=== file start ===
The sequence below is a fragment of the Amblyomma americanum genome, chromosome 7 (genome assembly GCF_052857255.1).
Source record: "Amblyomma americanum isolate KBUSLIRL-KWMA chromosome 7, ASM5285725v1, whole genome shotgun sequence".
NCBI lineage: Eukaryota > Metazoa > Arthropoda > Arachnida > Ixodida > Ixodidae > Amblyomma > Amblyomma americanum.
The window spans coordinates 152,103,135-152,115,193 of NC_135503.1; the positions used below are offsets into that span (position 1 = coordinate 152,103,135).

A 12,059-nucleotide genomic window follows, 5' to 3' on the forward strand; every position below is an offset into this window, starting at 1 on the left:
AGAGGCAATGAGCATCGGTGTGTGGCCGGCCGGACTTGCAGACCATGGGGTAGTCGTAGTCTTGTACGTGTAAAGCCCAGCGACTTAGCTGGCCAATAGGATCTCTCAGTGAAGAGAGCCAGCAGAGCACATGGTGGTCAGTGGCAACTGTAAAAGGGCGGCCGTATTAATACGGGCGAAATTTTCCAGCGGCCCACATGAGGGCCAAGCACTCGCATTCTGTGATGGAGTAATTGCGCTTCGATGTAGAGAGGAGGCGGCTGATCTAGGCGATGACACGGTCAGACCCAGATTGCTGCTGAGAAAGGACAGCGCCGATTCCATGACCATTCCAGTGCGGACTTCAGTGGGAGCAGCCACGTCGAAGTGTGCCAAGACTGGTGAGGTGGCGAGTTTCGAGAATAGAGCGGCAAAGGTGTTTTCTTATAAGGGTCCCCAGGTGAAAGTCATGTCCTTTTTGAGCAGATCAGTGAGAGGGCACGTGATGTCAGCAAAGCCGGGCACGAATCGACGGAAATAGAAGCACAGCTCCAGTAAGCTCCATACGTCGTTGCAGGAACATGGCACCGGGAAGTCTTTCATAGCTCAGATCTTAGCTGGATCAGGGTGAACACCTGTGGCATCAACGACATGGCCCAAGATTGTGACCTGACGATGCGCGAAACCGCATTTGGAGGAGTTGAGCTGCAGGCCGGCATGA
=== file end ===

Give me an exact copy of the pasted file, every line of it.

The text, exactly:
The sequence below is a fragment of the Amblyomma americanum genome, chromosome 7 (genome assembly GCF_052857255.1).
Source record: "Amblyomma americanum isolate KBUSLIRL-KWMA chromosome 7, ASM5285725v1, whole genome shotgun sequence".
NCBI lineage: Eukaryota > Metazoa > Arthropoda > Arachnida > Ixodida > Ixodidae > Amblyomma > Amblyomma americanum.
The window spans coordinates 152,103,135-152,115,193 of NC_135503.1; the positions used below are offsets into that span (position 1 = coordinate 152,103,135).

A 12,059-nucleotide genomic window follows, 5' to 3' on the forward strand; every position below is an offset into this window, starting at 1 on the left:
AGAGGCAATGAGCATCGGTGTGTGGCCGGCCGGACTTGCAGACCATGGGGTAGTCGTAGTCTTGTACGTGTAAAGCCCAGCGACTTAGCTGGCCAATAGGATCTCTCAGTGAAGAGAGCCAGCAGAGCACATGGTGGTCAGTGGCAACTGTAAAAGGGCGGCCGTATTAATACGGGCGAAATTTTCCAGCGGCCCACATGAGGGCCAAGCACTCGCATTCTGTGATGGAGTAATTGCGCTTCGATGTAGAGAGGAGGCGGCTGATCTAGGCGATGACACGGTCAGACCCAGATTGCTGCTGAGAAAGGACAGCGCCGATTCCATGACCATTCCAGTGCGGACTTCAGTGGGAGCAGCCACGTCGAAGTGTGCCAAGACTGGTGAGGTGGCGAGTTTCGAGAATAGAGCGGCAAAGGTGTTTTCTTATAAGGGTCCCCAGGTGAAAGTCATGTCCTTTTTGAGCAGATCAGTGAGAGGGCACGTGATGTCAGCAAAGCCGGGCACGAATCGACGGAAATAGAAGCACAGCTCCAGTAAGCTCCATACGTCGTTGCAGGAACATGGCACCGGGAAGTCTTTCATAGCTCAGATCTTAGCTGGATCAGGGTGAACACCTGTGGCATCAACGACATGGCCCAAGATTGTGACCTGACGATGCGCGAAACCGCATTTGGAGGAGTTGAGCTGCAGGCCGGCATGA